Elements by Kina Grannis MAG

February 4, 2018
By AlaNova ELITE, Naperville, Illinois
AlaNova ELITE, Naperville, Illinois
257 articles 0 photos 328 comments

Favorite Quote:
Dalai Lama said, "There are only two days in the year that nothing can be done. One is called YESTERDAY and the other is called TOMORROW, so today is the right day to love, believe, do, and mostly live..."


A veteran YouTuber, Kina Grannis has been one of the original voices of stripped pop music covers. With four albums released since 2010, Grannis has continually drafted music of organic origins; her sound mixes with the soil and begins to sprout. “Elements” is the culmination of ever-maturing seeds of sweet and thoughtful songwriting.


There’s no other way to put it: “Elements” is just lovely. The album incorporates soft forest imagery, as nature drizzles rays of sunlight through the canopy of trees. The leading track, “Dear River,” is a coursing, sweet song that reflects on those moments of love that collide at just the right time, or slip out of reach. Grannis’ lyrics riddle at the ends, while still capturing familiar feelings. You might not know what every line means, but you can feel them clearly.


“The Fire” is about the sparks, good and bad, that kindle between two people learning to join their lives together. “My Dear” is the most darling of all, as Grannis’ voice is quietly dazzling, her vocals layered translucently beautiful like the veil of a bride. Indeed, the music video for the song features her wedding to fellow artist and companion Jesse Epstein (of Imaginary Future). Grannis’ voice is pure, inflecting her music with a true quality.


Notes of sadness, are found in “Winter” where Grannis’ voice twines on to a lilting guitar. Her impossibly gentle, words will break your heart. “How do you know when it’s over,” she sings, “I have been with it since winter … Waiting for love like it’s water.”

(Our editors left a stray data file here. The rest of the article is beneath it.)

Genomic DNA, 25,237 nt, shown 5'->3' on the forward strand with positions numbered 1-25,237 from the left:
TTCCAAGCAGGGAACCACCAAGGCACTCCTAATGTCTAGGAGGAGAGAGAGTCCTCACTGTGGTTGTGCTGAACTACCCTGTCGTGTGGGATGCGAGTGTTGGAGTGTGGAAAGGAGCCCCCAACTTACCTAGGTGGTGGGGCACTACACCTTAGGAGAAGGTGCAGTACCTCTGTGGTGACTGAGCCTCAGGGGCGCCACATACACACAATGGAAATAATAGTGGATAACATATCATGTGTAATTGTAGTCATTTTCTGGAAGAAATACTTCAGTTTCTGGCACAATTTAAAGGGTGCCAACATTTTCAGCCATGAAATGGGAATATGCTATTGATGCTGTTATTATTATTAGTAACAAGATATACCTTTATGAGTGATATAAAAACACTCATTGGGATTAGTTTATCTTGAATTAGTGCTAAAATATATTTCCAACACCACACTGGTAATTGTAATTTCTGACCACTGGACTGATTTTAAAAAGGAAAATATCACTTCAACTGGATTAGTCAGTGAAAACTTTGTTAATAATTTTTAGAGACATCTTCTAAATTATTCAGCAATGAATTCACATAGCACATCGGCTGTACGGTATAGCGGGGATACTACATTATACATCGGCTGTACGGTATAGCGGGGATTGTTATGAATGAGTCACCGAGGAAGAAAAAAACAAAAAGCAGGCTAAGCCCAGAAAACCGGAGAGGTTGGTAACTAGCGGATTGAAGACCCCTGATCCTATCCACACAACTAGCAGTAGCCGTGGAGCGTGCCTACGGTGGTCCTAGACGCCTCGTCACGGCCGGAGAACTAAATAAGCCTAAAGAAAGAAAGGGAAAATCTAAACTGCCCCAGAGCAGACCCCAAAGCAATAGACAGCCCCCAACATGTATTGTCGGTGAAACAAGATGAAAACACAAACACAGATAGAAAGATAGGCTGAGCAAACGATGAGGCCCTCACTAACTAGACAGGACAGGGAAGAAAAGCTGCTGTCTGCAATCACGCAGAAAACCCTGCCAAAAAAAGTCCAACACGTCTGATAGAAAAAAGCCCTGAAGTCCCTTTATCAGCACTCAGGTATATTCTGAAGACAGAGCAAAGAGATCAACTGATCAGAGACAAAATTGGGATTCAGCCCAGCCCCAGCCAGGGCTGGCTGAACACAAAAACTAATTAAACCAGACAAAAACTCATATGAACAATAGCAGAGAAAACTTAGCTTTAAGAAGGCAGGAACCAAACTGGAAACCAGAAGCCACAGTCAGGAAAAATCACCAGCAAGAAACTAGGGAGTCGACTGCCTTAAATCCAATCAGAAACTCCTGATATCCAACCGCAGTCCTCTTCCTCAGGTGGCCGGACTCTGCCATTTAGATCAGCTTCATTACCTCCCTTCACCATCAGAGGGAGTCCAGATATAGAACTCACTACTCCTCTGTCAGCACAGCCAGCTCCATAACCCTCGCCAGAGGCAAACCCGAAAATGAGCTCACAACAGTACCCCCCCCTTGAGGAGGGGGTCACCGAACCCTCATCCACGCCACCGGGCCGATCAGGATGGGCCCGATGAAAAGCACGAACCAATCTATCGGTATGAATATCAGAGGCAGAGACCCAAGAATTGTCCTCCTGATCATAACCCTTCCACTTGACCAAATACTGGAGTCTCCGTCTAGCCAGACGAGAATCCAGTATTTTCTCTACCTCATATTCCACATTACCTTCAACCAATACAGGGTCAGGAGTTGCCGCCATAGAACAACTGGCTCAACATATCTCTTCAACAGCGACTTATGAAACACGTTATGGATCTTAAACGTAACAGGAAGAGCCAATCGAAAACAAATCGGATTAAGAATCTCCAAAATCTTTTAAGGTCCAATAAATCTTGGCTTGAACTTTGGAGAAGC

“Oh Father” has more gristle, exploring the age-old father figure struggle with wonder, frustration, and resignation, Grannis realizes, “All along, you will be the one that I’ll become.”


“Little Worrier” confirms the guitar is an organ of the heart. Grannis’ softly crooning voice is like that of a mother’s, brushing away the hair from a child’s head. Even when the album is at its most bare, it remains irreplaceably precious, like something homemade, in the same vein as the duo Alex & Sierra.


“Maryanne” is a dance of fireworks in the sky. Speaking of true loves and past loves, the song is clear, beautiful, and revelatory. “This Far” bookends the album, returning to nature for the answers. Even as rain pours down, the overriding emotion is relief, or the blissful reprieve after a long, meandering journey. Having traveled from the tops of the Earth to the inner soul, we are now fundamentally bonded to Grannis, at the atoms of our being, as basic as elements.


The author's comments:

What does "THHRe" stand for? It's THE HOLY HITCHHIKE’S REVIEW...A shorter version of the Hitchhike, reviews principally concerning books, movies, and music. Enjoy, and let loose your commentary and suggestions below. A new column of THH every Friday!


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